When asked why he wanted to start #TTOT, Melvin said: “The inspiration was actually the fun I had co-hosting #TNI for the last year. I’ve met so many interesting people, learned a lot and had some good fun.”
Another motivation behind #TTOT was the want to cater to more people in the travel community on Twitter. #TNI only had one session in a day, and this catered largely to people in the Americas and to some in Europe. #TTOT, however, holds two sessions in a day, and this would allow practically everyone in every corner of the world to participate.
“Big parts of the world weren’t able to join. That was never possible with just one session,” said Melvin. “That’s why I thought it would be cool to have a travel talk on Twitter with two sessions.”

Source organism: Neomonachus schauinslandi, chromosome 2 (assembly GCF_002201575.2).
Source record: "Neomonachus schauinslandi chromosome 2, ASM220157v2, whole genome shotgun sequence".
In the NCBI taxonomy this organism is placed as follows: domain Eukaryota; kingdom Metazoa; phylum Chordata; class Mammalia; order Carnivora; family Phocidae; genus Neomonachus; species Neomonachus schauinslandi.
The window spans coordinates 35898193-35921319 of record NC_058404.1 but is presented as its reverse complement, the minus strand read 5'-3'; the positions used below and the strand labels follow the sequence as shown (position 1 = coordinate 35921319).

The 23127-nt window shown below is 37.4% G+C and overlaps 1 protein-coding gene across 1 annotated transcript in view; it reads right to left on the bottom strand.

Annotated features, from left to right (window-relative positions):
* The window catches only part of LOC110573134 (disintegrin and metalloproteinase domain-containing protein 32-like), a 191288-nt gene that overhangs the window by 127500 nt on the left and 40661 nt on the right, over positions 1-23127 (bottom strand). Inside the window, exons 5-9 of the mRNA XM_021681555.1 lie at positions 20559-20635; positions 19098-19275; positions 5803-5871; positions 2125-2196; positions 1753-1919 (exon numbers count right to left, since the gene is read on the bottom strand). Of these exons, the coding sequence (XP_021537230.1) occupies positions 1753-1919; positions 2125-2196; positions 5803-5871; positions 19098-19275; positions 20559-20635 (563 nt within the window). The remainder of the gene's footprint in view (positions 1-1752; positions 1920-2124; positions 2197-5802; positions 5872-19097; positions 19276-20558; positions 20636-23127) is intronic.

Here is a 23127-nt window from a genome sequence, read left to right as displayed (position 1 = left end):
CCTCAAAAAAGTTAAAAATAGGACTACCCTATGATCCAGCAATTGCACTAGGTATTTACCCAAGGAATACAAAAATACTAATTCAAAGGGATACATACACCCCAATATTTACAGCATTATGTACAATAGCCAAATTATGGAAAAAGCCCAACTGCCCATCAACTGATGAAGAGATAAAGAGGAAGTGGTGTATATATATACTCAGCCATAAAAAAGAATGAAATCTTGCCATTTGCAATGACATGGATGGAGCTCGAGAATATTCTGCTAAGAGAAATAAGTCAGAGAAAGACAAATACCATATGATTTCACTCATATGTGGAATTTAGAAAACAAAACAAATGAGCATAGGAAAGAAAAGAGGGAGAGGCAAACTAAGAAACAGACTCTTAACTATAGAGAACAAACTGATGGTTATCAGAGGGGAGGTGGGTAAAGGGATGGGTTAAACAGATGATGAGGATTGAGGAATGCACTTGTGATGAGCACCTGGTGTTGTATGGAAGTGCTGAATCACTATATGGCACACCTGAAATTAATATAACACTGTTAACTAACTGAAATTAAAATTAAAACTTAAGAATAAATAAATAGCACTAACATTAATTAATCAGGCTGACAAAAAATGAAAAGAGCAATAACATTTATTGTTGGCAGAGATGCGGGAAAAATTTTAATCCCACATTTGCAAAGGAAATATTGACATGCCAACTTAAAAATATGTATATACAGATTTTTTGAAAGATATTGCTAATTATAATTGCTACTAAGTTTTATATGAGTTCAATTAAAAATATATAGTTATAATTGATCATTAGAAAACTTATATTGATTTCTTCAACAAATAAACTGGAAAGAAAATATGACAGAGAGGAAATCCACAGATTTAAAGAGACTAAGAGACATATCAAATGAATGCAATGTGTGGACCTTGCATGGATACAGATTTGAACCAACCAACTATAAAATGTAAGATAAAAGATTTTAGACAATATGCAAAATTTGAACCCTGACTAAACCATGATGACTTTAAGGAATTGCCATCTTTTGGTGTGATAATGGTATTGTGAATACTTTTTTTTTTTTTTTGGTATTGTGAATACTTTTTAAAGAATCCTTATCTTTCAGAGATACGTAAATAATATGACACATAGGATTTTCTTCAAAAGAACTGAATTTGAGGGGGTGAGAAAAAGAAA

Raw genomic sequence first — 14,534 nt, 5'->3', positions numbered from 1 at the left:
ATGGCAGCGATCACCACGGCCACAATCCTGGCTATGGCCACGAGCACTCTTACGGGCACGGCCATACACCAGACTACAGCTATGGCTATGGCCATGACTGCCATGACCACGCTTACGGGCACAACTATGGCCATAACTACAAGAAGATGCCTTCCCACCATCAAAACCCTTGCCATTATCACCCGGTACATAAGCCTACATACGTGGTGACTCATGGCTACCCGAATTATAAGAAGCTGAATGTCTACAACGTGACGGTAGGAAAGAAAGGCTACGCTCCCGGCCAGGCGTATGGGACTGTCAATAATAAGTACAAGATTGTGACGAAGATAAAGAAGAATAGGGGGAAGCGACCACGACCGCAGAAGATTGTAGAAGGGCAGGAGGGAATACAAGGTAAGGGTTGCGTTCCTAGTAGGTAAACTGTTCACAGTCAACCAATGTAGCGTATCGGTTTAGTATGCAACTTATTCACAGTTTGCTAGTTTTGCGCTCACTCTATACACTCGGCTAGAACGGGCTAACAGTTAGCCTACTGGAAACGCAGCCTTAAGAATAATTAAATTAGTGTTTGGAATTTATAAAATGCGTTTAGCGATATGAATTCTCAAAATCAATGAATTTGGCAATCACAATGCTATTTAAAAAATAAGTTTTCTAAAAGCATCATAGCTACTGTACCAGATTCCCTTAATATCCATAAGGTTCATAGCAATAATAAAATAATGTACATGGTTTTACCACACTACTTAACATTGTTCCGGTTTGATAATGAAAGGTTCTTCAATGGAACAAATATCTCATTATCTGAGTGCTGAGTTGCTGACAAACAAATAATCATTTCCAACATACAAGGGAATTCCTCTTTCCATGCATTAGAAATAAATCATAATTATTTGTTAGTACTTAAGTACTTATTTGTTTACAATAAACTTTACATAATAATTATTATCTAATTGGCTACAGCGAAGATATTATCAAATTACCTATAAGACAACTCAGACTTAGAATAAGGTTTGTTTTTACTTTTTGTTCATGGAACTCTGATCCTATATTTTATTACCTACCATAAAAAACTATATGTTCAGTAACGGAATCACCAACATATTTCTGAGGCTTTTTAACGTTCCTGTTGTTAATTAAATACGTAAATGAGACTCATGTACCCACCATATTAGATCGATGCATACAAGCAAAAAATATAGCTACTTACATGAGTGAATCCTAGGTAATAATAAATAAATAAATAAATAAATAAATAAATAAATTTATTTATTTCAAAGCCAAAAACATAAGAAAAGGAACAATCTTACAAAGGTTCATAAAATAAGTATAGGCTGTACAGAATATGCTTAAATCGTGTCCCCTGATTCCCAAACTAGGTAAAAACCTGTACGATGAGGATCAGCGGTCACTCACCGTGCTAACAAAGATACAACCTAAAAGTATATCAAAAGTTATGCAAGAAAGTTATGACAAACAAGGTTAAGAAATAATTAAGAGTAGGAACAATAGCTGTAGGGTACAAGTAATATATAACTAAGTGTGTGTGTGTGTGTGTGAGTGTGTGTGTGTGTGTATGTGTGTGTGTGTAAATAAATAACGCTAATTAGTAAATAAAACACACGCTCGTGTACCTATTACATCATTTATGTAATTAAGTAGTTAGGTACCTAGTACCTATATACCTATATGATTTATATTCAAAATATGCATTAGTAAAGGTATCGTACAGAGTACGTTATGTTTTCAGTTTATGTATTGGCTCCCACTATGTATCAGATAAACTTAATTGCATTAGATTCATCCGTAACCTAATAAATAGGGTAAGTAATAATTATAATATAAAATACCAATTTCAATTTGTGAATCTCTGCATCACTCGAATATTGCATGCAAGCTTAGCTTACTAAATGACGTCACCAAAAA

Although #TTOT is very new in the social media scene, this twitter travel chat initiative has already received huge support from the community. To illustrate, #TTOT saw some 2,625 tweets during its first day. Despite the controversy, #TNI continues to have a large following, accumulating some 1,638 tweets on its session two days later.
On long-term visions for #TTOT, Melvin said that he has no concrete plans for the future just yet.
“I would be happy if it becomes a worldwide and weekly fun event on Twitter,” said Melvin. “It’s up to the community how #TTOT will develop in the future or how it will change. Most importantly, we must keep it a fun event.”
Thank you to Melvin/@Traveldudes for answering my questions.
I will provide an update should the team at @ZipSetGo reply.